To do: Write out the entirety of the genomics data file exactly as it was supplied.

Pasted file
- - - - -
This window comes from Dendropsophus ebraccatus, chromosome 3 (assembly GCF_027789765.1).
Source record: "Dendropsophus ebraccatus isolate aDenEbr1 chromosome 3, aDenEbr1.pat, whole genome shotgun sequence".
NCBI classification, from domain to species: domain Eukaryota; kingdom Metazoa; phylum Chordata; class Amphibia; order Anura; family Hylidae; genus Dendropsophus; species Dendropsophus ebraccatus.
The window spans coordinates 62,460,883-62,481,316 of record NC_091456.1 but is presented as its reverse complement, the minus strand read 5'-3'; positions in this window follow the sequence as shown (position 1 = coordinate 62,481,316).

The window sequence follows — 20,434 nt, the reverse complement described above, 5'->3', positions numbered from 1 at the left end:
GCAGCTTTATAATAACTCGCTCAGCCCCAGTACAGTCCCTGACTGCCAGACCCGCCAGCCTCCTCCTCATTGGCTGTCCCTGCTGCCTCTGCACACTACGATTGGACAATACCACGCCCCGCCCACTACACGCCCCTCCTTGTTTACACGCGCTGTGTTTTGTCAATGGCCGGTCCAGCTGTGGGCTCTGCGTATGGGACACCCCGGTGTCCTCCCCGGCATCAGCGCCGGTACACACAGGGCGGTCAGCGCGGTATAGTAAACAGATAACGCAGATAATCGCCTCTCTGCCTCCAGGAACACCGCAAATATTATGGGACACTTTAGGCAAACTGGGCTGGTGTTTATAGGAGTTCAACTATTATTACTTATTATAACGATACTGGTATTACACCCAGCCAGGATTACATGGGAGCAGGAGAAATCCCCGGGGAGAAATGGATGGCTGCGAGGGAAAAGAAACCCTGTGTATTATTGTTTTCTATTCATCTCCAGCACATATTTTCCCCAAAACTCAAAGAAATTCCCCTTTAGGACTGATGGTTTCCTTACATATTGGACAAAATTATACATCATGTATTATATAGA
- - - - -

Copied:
This window comes from Dendropsophus ebraccatus, chromosome 3 (assembly GCF_027789765.1).
Source record: "Dendropsophus ebraccatus isolate aDenEbr1 chromosome 3, aDenEbr1.pat, whole genome shotgun sequence".
NCBI classification, from domain to species: domain Eukaryota; kingdom Metazoa; phylum Chordata; class Amphibia; order Anura; family Hylidae; genus Dendropsophus; species Dendropsophus ebraccatus.
The window spans coordinates 62,460,883-62,481,316 of record NC_091456.1 but is presented as its reverse complement, the minus strand read 5'-3'; positions in this window follow the sequence as shown (position 1 = coordinate 62,481,316).

The window sequence follows — 20,434 nt, the reverse complement described above, 5'->3', positions numbered from 1 at the left end:
GCAGCTTTATAATAACTCGCTCAGCCCCAGTACAGTCCCTGACTGCCAGACCCGCCAGCCTCCTCCTCATTGGCTGTCCCTGCTGCCTCTGCACACTACGATTGGACAATACCACGCCCCGCCCACTACACGCCCCTCCTTGTTTACACGCGCTGTGTTTTGTCAATGGCCGGTCCAGCTGTGGGCTCTGCGTATGGGACACCCCGGTGTCCTCCCCGGCATCAGCGCCGGTACACACAGGGCGGTCAGCGCGGTATAGTAAACAGATAACGCAGATAATCGCCTCTCTGCCTCCAGGAACACCGCAAATATTATGGGACACTTTAGGCAAACTGGGCTGGTGTTTATAGGAGTTCAACTATTATTACTTATTATAACGATACTGGTATTACACCCAGCCAGGATTACATGGGAGCAGGAGAAATCCCCGGGGAGAAATGGATGGCTGCGAGGGAAAAGAAACCCTGTGTATTATTGTTTTCTATTCATCTCCAGCACATATTTTCCCCAAAACTCAAAGAAATTCCCCTTTAGGACTGATGGTTTCCTTACATATTGGACAAAATTATACATCATGTATTATATAGA